Blog Post by: Dr. John L. Garland, PhD, Director of Research and Student Success – Indigenous Education, Inc.
Internship Planning 101
Internship experiences can bring a wealth of insight and knowledge around workplace connections in your field of study. Likewise, an internship may help you to narrow certain aspects of your career focus and provide valuable insight. There are many resources available online to help guide you through your internship process. The first place to begin is with your campus Career Services Center. Typically, your campus career center will have specific resources and personnel tasked with assisting students navigate the many internship options that exist through your college or university. Your academic advisor, academic college (e.g., education, engineering, psychology), and community may also have connections to internship opportunities. Regardless, there are a several factors you should consider when exploring your internship options.
- Will I Receive Academic Credit? – Determine what opportunities may exist for receiving academic credit for your internship experience. Although not all internships opportunities may offer academic credit through your institution, it’s worthwhile to explore this option given the time and commitment many internships take. Your campus career services office should be able to help you explore what academic credit options may be available.
- What are the Specific Duties of Each Internship Opportunity? – You may want to find out what direct professional experience opportunities exist within the internships you’re considering. Although popular movies often show interns fetching coffee, internships are much more than that and you should work closely with your academic advisor and career center staff to find the internship that best meets your academic and professional needs.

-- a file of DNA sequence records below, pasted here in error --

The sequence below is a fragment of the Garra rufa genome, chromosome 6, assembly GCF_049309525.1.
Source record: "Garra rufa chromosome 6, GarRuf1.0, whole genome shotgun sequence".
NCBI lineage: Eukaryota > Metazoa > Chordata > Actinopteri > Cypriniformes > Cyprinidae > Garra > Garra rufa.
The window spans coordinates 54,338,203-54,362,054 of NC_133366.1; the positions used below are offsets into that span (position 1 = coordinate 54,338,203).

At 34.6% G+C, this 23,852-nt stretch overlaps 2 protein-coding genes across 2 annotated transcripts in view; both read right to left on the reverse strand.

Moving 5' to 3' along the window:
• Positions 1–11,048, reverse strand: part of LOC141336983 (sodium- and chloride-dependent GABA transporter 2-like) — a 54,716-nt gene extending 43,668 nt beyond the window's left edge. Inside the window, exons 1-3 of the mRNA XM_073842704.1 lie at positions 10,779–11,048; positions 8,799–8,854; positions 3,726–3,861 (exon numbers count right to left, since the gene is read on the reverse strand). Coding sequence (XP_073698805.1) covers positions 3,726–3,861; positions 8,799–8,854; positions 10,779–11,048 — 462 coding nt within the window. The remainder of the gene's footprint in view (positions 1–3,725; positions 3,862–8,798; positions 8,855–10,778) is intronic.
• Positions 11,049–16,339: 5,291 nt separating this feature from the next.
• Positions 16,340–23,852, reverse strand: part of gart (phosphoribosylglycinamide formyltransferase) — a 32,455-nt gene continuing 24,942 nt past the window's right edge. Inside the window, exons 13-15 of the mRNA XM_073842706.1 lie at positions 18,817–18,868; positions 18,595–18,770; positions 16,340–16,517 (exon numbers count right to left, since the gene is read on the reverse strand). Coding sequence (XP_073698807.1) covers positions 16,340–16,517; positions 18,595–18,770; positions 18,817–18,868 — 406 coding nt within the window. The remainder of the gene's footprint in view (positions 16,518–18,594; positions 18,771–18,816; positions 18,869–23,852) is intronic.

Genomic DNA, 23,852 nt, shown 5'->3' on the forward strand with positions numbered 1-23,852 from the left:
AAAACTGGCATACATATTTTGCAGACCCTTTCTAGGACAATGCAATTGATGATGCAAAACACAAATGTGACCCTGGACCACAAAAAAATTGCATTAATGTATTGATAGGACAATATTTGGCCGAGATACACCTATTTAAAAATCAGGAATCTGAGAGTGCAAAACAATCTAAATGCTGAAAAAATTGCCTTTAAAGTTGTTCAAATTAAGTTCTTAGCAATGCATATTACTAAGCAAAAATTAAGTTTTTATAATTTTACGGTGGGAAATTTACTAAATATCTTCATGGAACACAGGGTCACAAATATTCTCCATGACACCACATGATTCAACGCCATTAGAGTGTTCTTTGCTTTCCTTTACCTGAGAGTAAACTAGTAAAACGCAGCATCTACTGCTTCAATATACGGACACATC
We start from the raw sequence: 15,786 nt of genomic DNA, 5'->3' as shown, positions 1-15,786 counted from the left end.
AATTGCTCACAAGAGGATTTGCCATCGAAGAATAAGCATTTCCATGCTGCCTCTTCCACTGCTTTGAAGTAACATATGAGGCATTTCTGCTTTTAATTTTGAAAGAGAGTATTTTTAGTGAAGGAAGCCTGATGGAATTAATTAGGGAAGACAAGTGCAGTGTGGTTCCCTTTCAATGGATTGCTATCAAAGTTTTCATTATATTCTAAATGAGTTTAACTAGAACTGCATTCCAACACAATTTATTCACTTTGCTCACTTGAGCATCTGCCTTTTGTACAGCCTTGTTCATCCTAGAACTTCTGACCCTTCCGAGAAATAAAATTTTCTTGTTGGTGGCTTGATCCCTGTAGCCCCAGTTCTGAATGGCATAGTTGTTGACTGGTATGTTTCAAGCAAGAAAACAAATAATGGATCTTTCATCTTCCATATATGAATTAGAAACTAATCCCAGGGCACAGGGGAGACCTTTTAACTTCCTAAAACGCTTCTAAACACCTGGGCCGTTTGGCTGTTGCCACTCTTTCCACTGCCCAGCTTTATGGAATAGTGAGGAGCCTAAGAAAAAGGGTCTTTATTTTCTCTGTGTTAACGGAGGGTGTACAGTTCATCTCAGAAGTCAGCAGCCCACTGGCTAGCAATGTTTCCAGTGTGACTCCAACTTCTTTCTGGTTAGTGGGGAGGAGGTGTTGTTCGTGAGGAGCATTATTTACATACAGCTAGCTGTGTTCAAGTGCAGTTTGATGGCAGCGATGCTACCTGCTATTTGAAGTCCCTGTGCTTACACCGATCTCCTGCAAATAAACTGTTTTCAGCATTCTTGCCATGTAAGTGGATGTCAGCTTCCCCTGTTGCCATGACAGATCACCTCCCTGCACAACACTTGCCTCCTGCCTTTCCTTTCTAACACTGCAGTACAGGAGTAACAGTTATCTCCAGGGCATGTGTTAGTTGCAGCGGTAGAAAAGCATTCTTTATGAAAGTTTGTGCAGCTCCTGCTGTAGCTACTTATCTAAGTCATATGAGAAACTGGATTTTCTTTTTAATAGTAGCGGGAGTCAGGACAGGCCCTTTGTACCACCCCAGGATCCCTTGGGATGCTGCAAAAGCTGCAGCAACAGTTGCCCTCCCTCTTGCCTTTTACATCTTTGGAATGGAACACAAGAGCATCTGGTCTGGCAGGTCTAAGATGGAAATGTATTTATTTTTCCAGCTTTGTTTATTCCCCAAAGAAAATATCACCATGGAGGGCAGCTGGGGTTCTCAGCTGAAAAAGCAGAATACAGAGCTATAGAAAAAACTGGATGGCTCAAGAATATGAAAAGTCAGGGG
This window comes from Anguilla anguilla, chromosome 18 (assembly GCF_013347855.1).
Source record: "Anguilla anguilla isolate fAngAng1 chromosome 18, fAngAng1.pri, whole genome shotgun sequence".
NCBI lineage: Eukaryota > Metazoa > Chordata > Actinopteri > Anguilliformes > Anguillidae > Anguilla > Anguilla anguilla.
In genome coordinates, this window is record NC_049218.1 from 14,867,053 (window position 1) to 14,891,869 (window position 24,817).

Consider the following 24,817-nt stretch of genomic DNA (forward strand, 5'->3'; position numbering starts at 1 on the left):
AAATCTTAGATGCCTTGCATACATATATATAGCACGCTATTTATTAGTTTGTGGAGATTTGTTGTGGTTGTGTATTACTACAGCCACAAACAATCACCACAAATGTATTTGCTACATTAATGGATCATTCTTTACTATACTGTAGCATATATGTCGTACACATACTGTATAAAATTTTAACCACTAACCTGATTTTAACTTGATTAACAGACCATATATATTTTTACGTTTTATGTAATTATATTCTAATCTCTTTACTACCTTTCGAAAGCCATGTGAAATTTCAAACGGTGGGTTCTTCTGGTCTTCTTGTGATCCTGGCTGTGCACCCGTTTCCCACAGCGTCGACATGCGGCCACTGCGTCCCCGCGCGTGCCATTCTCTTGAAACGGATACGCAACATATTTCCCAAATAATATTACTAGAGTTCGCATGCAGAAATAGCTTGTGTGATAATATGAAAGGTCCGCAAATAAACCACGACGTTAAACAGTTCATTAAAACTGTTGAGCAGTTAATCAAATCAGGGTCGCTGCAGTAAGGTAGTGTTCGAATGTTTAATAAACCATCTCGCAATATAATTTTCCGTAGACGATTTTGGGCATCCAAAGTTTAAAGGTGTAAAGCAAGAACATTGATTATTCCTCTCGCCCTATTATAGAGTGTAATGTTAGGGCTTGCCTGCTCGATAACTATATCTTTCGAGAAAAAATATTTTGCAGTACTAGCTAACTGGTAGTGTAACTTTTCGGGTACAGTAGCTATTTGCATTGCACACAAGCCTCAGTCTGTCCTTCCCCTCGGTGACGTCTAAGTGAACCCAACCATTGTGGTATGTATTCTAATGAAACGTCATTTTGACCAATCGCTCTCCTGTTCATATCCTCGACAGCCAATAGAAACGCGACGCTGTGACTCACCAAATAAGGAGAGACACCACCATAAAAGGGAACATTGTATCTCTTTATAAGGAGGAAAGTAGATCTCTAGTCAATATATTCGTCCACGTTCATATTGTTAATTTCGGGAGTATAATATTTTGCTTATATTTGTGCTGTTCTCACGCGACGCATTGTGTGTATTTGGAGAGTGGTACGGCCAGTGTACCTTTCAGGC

- What are the Opportunities for Mentorship? – Relationships and networking will play key roles in defining your post-graduation employment opportunities. Be intentional with your plans for developing future employee/employer relationships. Even if you do not plan to work for, or in the same field, as your specific internship site there may be colleagues there who may make introductions with other potential employers.
- Will I Receive Compensation? – Although not all internships pay salaries, it is important to explore all income opportunities and costs associated with certain internships. Expenses may include temporary housing, meals, transportation, etc. Setting a budget and sticking to it will be key to lowering external distractions and stress during your internship experience. Internship sites may also provide in-kind or value-added non-compensation opportunities such as specific trainings (software, business management, etc.) that you would otherwise have to pay for out of pocket. So be strategic in thinking through the skills you seek to gain when planning your internship experience as a certain training provided free at your internship site may be worth not receiving a salary in certain fields of study.
- Are My Communication Skills Ready? – Communication is key when developing internship opportunities. From your initial introduction and resume through to your last day and post-internship communication. Each step should be thoughtfully planned and reviewed.
- Finally, don’t forget your family and support network at home! They too can be a wonderful resource as you embark on your internship experience. Although some family members may not fully understand the internship experience, your excitement and focus will be evident. Share your successes, reflections, and new insights with them as; your future is as exciting to them as it is to you!
Internship Opportunities! Here are a few internships that are available to you. Make sure to utilize all of your resources to find available opportunities.
American Indian Science and Engineering Society (AISES):
National Congress of American Indians (NCAI):